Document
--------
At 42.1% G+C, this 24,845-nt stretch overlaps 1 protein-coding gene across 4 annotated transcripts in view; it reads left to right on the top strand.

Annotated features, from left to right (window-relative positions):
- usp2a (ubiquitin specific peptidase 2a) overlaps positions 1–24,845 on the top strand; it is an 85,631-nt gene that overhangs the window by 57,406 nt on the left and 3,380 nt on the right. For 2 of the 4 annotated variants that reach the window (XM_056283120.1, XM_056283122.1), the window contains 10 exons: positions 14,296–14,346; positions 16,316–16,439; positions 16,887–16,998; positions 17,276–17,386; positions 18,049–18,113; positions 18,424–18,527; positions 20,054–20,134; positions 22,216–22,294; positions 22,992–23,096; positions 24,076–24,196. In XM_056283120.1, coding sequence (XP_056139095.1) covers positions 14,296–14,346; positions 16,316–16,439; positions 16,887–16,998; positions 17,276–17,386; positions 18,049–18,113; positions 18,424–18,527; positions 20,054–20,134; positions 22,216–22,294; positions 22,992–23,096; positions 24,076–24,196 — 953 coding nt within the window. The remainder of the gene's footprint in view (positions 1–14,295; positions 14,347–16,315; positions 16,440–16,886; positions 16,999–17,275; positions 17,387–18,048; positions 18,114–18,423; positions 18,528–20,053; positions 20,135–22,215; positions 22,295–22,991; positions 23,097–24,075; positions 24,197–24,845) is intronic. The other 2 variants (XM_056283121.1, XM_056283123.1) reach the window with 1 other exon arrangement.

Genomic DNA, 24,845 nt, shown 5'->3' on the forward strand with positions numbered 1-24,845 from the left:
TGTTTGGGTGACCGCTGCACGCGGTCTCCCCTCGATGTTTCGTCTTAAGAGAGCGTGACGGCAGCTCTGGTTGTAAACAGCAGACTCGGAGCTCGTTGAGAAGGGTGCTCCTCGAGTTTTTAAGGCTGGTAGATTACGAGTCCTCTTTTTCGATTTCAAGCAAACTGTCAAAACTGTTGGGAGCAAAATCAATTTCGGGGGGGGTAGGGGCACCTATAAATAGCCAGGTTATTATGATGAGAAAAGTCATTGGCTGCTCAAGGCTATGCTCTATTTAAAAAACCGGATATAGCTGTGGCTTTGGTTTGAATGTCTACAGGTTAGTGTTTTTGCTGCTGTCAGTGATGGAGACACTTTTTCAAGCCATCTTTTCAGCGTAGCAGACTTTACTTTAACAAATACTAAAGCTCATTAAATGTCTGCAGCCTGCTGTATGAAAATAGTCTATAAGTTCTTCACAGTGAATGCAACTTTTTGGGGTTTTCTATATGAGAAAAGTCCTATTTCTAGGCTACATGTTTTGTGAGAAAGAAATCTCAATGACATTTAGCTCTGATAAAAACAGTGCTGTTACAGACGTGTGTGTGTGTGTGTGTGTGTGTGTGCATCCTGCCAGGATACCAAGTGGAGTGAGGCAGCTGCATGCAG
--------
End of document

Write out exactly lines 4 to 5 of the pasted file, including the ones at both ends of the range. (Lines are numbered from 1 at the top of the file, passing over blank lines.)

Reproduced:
Genomic DNA, 24,845 nt, shown 5'->3' on the forward strand with positions numbered 1-24,845 from the left:
TGTTTGGGTGACCGCTGCACGCGGTCTCCCCTCGATGTTTCGTCTTAAGAGAGCGTGACGGCAGCTCTGGTTGTAAACAGCAGACTCGGAGCTCGTTGAGAAGGGTGCTCCTCGAGTTTTTAAGGCTGGTAGATTACGAGTCCTCTTTTTCGATTTCAAGCAAACTGTCAAAACTGTTGGGAGCAAAATCAATTTCGGGGGGGGTAGGGGCACCTATAAATAGCCAGGTTATTATGATGAGAAAAGTCATTGGCTGCTCAAGGCTATGCTCTATTTAAAAAACCGGATATAGCTGTGGCTTTGGTTTGAATGTCTACAGGTTAGTGTTTTTGCTGCTGTCAGTGATGGAGACACTTTTTCAAGCCATCTTTTCAGCGTAGCAGACTTTACTTTAACAAATACTAAAGCTCATTAAATGTCTGCAGCCTGCTGTATGAAAATAGTCTATAAGTTCTTCACAGTGAATGCAACTTTTTGGGGTTTTCTATATGAGAAAAGTCCTATTTCTAGGCTACATGTTTTGTGAGAAAGAAATCTCAATGACATTTAGCTCTGATAAAAACAGTGCTGTTACAGACGTGTGTGTGTGTGTGTGTGTGTGTGTGCATCCTGCCAGGATACCAAGTGGAGTGAGGCAGCTGCATGCAG